Since the World Wide Web came of age and merchants saw its potential.  The question of how to secure the Card Not Present space, this question of cardholder presence, has not been properly addressed.  Visa and MasterCard (when they were not for profit associations) created the utility of the Card Verification Result CVV2, CID or CVC2 which would be printed on  on the card and not part of the magnetic stripe, the problem the bad guys could still steal the card or get hte card number and capture CVV2..  MasterCard and Visa then created SET, 3D-Secure and now, as for profit owners of EMVCo, are proposing, maybe even will mandate, the industry implement EMV 3D-Secure.

Each, an attempt to provide some means of Authentication and Verification.

Each introducing a level of friction as a means of security.

This is the problem.  The market did not start by emphasizing the need for security by educating the consumer.  The industry needed to help the consumer understand they should care and want to securely pay for what they intend to buy.

Instead:

  • The Zero Liability Policy was adopted.
  • The merchant was more than happy to sustain a degree of lose (fraud) in exchange for sales and profits.

The result, as all anticipated would happen, was blissfully ignored and eventually they cried out about.

Fraud migrated to the weakest point
Just like water finds its way to the lowest point. 

EMV, introduced in the Face to Face card present environment, pushing the bad guys: be they criminals, state actors and terrorists to find alternate another channels for their financial gain.

EMV and now the recently published WebAuthN and FIDO specifications create effective mechanisms for Consumer Authentication.

Let us please remember – the PAN, a user name, your social security number or your email address are excellent Identifiers.  They should not be authenticators and they are not a means of “Identification”.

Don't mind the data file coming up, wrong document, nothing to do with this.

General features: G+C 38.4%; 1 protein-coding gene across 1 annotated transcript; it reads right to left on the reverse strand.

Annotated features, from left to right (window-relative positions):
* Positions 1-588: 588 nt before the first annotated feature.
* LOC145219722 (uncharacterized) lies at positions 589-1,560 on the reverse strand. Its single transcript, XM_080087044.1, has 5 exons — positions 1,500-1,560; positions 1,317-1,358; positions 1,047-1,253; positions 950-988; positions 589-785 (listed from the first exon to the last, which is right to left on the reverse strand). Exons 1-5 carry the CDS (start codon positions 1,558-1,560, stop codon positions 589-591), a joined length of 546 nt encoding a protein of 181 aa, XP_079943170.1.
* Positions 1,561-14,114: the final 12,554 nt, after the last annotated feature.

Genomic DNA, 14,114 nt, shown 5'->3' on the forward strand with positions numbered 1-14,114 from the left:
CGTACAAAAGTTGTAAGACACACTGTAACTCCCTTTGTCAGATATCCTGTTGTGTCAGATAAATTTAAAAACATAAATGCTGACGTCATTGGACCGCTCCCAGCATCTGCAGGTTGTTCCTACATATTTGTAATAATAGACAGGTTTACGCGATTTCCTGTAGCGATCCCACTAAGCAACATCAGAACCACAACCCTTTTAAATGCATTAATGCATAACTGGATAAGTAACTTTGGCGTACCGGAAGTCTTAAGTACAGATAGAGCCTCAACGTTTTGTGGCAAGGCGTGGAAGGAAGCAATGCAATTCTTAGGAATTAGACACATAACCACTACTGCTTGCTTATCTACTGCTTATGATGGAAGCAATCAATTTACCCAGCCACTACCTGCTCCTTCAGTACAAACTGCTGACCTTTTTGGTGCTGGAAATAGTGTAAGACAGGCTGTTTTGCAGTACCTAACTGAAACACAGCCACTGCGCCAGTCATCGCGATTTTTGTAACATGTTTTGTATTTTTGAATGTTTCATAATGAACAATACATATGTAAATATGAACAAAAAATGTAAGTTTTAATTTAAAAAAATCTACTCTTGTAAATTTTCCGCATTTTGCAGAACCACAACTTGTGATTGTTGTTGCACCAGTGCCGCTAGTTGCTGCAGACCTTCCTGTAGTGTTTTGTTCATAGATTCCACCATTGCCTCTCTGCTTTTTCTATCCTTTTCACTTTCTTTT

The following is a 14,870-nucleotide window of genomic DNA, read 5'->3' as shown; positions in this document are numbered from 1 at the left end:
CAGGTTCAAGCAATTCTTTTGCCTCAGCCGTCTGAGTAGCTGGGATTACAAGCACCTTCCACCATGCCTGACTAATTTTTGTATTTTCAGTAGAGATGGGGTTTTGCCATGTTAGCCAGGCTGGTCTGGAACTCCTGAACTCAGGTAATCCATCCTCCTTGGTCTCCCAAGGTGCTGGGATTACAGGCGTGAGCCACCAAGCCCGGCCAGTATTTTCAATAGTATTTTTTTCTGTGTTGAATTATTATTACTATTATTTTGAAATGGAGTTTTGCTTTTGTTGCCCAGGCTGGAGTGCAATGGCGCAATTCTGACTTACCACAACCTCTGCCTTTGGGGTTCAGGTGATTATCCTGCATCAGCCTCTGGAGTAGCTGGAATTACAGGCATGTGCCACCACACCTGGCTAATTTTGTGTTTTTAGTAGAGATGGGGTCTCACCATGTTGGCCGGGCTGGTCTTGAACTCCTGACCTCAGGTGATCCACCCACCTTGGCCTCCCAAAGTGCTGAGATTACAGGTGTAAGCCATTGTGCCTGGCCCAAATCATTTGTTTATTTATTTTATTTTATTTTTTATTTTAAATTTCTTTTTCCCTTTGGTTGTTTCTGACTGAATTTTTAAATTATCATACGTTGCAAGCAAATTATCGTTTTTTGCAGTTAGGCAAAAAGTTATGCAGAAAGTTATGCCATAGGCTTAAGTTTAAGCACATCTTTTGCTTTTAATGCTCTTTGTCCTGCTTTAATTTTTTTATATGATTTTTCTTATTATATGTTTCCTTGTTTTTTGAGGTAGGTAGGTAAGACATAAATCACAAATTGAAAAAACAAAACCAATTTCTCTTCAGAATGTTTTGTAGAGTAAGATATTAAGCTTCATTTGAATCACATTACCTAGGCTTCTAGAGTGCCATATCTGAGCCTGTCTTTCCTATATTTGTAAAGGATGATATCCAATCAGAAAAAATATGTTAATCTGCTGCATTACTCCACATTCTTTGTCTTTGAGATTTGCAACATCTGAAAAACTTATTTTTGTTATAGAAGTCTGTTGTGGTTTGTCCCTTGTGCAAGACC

Let us also remember, the term Identification means that one is assured of the irrefutability of identity.

The big question:

  • Why did we have to get rid of or replace the PAN?
  • Why did we and continue to need to invent and invest in all this addition overhead?
  • Why did we not simply address authentication?

Some will argue the challenge of using the PIN or a Password, as a means of Verification, is because it is to hard to remember. Especially, if each password people use to access website, services, building, has to be unique.  Some will argue imposing friction to add security is not convenient.  Others will remind us that security is and has been a necessity since the beginning of time.

Why didn’t we when we created this great new digital shopping mall?

Bottom line each of the devices used to present or acquire the PAN, must be capable of authenticating the identity of the authorized presenter, in both the physical and virtual world.

At least these are the views of someone who believe history provides a baseline for tomorrow and tomorrow must be designed as a function of where you want to be, knowing where things came from.

 

Of NFC, Mobile and History

Today I read Karen Augustine’s  Mobile Payments Use in the U.S. Lags

As I read and reflected on what Karen wrote, I reflected on my experiences as a sagged payment consultant and executive, with international experience.

What I see is an issue of legacy and muscle memory – setting a pattern for the future.  Said another way – our history defines the boundaries of our future.

Asia did not have electronic payments.  I am sure did not want to embrace the globally dominate American solution.  Therefore, they had the opportunity to start fresh.  It is very much like what Spain went through, went they moved from cash to electronic card-based payments.  They bypassed the check.

Her article brings back memories of life in Belgium in the 90’s.  Writing a check was a rare occurrence.  Direct debit mandates, a MisterCash card and a Eurocard was all we needed to buy and enjoy life.  Electronic payments was the norm, paper checks were a rare oddity and cash, well yes there was a very present grey economy.

Here in the USA we developed our payment systems off the back of regional or state banks with acceptance networks limited to a local domain.  Moving to a national system required early adoption of a common national currency.  We then went on to replace IOUs with paper checks and store cards with credit cards.  In time we enhances the ACH system and developed support for remote deposit and check capture.

Why do we need to move the card into the wallet?  Why change habits that are comfortable and work?  Most of us drive to shop and therefore must have our drivers license.  We must carry a physical document with us.  We simply carry two or more ID-1 sized cards.

You make the statement and was once again reminded of times past.